One of the mysteries of the English language finally explained.
A small shop or stall where shoes are repaired, especially while the customer waits.
- ‘One problem with the former key system was that the keys could be copied freely and purchased from locksmiths and heel bars.’
- ‘He introduced instant key cutting in heel bars in the UK.’
- ‘Despite the expansion of the instant heel bars, he was never short of customers.’
- ‘Many shoe repairers, including some heel bars in large department stores, belong to a trade association called the National Association of Multiple Shoe Repairers.’
- ‘Since 1987 the business has changed from a chain of heel bars to Britain's Quality Service People.’
- ‘So I regretted not being able to attend the car boot sale, which featured a 24-hour heel bar and key-cutting service.’
- ‘They all had heel bars across the city when they were prolific and popular in the 1960s.’
- ‘Check shoes regularly to make sure they're in good condition - many department stores and stations have heel bars where you can drop in at lunchtime.’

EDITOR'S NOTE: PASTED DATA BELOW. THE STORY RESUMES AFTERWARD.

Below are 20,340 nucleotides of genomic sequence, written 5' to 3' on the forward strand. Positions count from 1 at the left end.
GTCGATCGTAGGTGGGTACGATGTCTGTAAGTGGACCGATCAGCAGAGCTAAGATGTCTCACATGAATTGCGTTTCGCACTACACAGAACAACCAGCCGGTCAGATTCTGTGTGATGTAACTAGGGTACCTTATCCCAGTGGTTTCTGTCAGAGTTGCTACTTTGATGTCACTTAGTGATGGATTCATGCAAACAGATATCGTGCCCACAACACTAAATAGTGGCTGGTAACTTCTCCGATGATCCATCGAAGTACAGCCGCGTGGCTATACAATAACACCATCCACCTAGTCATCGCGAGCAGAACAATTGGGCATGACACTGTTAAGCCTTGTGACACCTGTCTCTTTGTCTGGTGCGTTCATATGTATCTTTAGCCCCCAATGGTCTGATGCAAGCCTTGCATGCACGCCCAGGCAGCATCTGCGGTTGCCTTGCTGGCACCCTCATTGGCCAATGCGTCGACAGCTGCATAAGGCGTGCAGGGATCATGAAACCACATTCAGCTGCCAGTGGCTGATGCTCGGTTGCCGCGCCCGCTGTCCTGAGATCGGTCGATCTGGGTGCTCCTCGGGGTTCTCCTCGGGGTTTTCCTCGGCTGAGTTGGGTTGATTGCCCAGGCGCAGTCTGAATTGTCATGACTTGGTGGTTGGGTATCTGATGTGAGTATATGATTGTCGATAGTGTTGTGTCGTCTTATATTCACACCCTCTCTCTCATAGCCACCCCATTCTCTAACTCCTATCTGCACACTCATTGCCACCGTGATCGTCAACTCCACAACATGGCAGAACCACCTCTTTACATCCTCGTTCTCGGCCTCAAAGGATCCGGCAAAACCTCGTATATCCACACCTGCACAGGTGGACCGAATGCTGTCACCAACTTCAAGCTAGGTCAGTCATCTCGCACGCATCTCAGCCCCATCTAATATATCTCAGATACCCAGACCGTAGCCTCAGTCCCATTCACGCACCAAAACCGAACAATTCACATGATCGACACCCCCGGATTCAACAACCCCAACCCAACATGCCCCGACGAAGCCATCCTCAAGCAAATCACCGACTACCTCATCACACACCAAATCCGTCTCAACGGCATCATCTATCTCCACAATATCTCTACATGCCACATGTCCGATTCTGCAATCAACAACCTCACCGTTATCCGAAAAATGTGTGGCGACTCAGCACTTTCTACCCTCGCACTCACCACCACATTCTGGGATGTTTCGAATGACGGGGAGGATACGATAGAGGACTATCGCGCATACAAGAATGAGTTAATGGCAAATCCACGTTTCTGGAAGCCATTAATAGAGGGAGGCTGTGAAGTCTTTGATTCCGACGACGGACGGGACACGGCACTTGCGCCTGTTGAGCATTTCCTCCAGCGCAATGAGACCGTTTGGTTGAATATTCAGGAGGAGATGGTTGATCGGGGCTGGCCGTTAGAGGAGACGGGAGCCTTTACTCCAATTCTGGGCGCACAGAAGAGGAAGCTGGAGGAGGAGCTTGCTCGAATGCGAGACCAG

- ‘This element provides advice on the health and safety risks and precautions associated with shoe repair activities in heel bars, shoe repair shops and the like.’
- ‘We are always being asked if we do shoe repairs, well the answer is always yes, but I cannot compete with heel bars for the price of ladies rubber heels and the like, and I have no intention of trying to do our other local shoe repairer out of work.’
- ‘To compliment this we supply several registered key systems where the key control of the system is protected against anyone casually obtaining duplicates from heel bars etc.’
Top tips for CV writingRead more
In this article we explore how to impress employers with a spot-on CV.